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DRPS : Course Catalogue : School of History, Classics and Archaeology : History

Undergraduate Course: Oceanic Histories and Monsoon Cultures: The Indian Ocean, 700-1750 CE (HIST10511)

Course Outline
SchoolSchool of History, Classics and Archaeology CollegeCollege of Arts, Humanities and Social Sciences
Credit level (Normal year taken)SCQF Level 10 (Year 3 Undergraduate) AvailabilityAvailable to all students
SCQF Credits20 ECTS Credits10
SummaryInstead of seeing the ocean from the land, what if we looked at the land from the ocean, with a long-term historical perspective? Focusing on the Indian Ocean over a millennium, from 700 to 1750 CE, this course introduces foundational debates and issues in the emerging field of oceanic histories.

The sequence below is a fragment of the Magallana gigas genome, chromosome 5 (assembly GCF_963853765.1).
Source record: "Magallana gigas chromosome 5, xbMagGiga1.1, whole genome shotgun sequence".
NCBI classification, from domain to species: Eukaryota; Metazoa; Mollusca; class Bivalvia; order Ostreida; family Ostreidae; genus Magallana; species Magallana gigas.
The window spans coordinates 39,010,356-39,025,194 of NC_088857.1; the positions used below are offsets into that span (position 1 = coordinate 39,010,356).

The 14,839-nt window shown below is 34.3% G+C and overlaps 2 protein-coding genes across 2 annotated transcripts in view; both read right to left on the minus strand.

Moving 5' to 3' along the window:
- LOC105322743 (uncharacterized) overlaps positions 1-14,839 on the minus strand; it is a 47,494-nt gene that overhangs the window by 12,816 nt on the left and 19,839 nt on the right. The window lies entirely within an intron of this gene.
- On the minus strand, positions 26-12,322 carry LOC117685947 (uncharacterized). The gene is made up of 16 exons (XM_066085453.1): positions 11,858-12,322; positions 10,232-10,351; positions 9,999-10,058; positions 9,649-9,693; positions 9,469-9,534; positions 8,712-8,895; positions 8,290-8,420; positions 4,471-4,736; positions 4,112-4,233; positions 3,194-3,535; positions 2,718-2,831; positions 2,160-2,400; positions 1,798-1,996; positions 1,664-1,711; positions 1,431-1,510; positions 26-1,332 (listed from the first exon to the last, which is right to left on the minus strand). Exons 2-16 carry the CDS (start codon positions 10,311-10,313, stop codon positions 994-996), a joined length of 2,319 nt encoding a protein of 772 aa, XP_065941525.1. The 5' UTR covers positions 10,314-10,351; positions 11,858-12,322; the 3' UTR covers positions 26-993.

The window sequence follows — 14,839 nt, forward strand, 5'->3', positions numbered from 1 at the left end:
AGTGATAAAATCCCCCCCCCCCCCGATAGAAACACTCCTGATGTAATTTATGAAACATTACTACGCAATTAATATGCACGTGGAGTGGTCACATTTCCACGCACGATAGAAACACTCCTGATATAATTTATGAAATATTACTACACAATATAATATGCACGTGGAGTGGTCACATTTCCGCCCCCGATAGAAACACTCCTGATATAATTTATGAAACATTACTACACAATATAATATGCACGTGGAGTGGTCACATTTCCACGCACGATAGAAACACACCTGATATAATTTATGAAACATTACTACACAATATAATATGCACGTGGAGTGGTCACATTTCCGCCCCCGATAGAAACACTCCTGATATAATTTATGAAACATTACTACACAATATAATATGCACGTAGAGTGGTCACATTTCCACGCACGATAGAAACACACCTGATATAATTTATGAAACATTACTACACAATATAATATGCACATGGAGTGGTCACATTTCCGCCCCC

Course description In Southeast Asia, there is a common expression: "The water unites us and the land divides us". It refers to the archipelagic characters of the mainland and island Southeast Asia, but it also draws attention to the centrality of oceans in connecting humans across time and space. The oceans have historically brought together people from different continents, countries and contexts, similar to a single water body in a deep forest that unites all the animals. On the waters and shores of the seas, many civilizations and cultures have risen and fallen, and thousands of humans have prospered and perished in their insurmountable yet eternal ambition to control the oceanic wilderness. Oceans have been at the centre of world history. After all, oceans cover almost three-fourth of earth's surface. Their impact on the past and present of human life is tremendous as many small seas and big oceans have shaped, and continue to shape, the trajectories of life on earth in significant ways.